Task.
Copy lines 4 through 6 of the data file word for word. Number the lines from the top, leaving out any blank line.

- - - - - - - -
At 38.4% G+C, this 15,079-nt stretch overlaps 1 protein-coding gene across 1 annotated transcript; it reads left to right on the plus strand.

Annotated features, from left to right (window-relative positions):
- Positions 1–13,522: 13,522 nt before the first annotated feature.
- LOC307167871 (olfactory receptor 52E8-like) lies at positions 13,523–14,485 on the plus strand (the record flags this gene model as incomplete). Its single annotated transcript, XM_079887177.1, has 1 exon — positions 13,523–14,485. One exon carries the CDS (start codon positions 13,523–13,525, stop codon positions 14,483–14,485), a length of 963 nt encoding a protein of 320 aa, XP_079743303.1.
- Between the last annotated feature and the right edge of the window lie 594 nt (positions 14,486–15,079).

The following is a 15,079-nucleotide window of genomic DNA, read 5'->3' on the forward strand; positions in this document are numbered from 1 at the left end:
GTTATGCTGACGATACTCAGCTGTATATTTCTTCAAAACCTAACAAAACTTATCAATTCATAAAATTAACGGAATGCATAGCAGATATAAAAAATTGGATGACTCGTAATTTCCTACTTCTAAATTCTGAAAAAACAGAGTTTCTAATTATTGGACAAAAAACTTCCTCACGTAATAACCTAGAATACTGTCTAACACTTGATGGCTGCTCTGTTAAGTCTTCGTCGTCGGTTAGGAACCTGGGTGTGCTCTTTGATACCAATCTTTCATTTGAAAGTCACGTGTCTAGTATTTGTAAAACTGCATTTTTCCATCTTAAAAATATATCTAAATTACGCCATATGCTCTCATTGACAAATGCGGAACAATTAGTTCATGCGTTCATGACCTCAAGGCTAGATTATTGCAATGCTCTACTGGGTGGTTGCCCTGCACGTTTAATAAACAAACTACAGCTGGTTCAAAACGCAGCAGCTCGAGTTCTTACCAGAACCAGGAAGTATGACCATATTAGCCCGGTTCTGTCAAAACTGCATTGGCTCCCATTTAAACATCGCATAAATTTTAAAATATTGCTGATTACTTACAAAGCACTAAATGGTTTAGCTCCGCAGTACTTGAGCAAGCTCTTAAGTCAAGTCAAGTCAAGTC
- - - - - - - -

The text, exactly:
- LOC307167871 (olfactory receptor 52E8-like) lies at positions 13,523–14,485 on the plus strand (the record flags this gene model as incomplete). Its single annotated transcript, XM_079887177.1, has 1 exon — positions 13,523–14,485. One exon carries the CDS (start codon positions 13,523–13,525, stop codon positions 14,483–14,485), a length of 963 nt encoding a protein of 320 aa, XP_079743303.1.
- Between the last annotated feature and the right edge of the window lie 594 nt (positions 14,486–15,079).

The following is a 15,079-nucleotide window of genomic DNA, read 5'->3' on the forward strand; positions in this document are numbered from 1 at the left end: